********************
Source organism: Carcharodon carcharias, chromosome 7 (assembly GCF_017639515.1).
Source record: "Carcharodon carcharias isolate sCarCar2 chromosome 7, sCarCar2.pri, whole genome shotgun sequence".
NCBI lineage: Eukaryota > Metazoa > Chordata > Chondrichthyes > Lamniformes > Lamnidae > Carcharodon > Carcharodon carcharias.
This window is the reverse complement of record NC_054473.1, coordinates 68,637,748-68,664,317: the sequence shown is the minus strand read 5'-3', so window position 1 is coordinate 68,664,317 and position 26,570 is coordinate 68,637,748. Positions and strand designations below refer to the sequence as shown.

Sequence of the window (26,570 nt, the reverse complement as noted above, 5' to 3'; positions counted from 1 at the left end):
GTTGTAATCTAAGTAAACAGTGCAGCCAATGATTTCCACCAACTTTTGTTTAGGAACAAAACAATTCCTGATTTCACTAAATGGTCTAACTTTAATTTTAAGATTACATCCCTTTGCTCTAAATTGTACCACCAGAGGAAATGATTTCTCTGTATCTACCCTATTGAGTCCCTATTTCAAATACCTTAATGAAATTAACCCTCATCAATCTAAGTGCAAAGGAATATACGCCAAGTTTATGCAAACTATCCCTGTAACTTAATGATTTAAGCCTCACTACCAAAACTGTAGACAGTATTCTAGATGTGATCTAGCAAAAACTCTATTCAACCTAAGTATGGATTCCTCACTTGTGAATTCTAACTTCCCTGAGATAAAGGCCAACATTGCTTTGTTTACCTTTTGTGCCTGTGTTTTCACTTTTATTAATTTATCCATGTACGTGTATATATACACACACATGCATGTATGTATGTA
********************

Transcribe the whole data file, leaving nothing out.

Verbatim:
Source organism: Carcharodon carcharias, chromosome 7 (assembly GCF_017639515.1).
Source record: "Carcharodon carcharias isolate sCarCar2 chromosome 7, sCarCar2.pri, whole genome shotgun sequence".
NCBI lineage: Eukaryota > Metazoa > Chordata > Chondrichthyes > Lamniformes > Lamnidae > Carcharodon > Carcharodon carcharias.
This window is the reverse complement of record NC_054473.1, coordinates 68,637,748-68,664,317: the sequence shown is the minus strand read 5'-3', so window position 1 is coordinate 68,664,317 and position 26,570 is coordinate 68,637,748. Positions and strand designations below refer to the sequence as shown.

Sequence of the window (26,570 nt, the reverse complement as noted above, 5' to 3'; positions counted from 1 at the left end):
GTTGTAATCTAAGTAAACAGTGCAGCCAATGATTTCCACCAACTTTTGTTTAGGAACAAAACAATTCCTGATTTCACTAAATGGTCTAACTTTAATTTTAAGATTACATCCCTTTGCTCTAAATTGTACCACCAGAGGAAATGATTTCTCTGTATCTACCCTATTGAGTCCCTATTTCAAATACCTTAATGAAATTAACCCTCATCAATCTAAGTGCAAAGGAATATACGCCAAGTTTATGCAAACTATCCCTGTAACTTAATGATTTAAGCCTCACTACCAAAACTGTAGACAGTATTCTAGATGTGATCTAGCAAAAACTCTATTCAACCTAAGTATGGATTCCTCACTTGTGAATTCTAACTTCCCTGAGATAAAGGCCAACATTGCTTTGTTTACCTTTTGTGCCTGTGTTTTCACTTTTATTAATTTATCCATGTACGTGTATATATACACACACATGCATGTATGTATGTA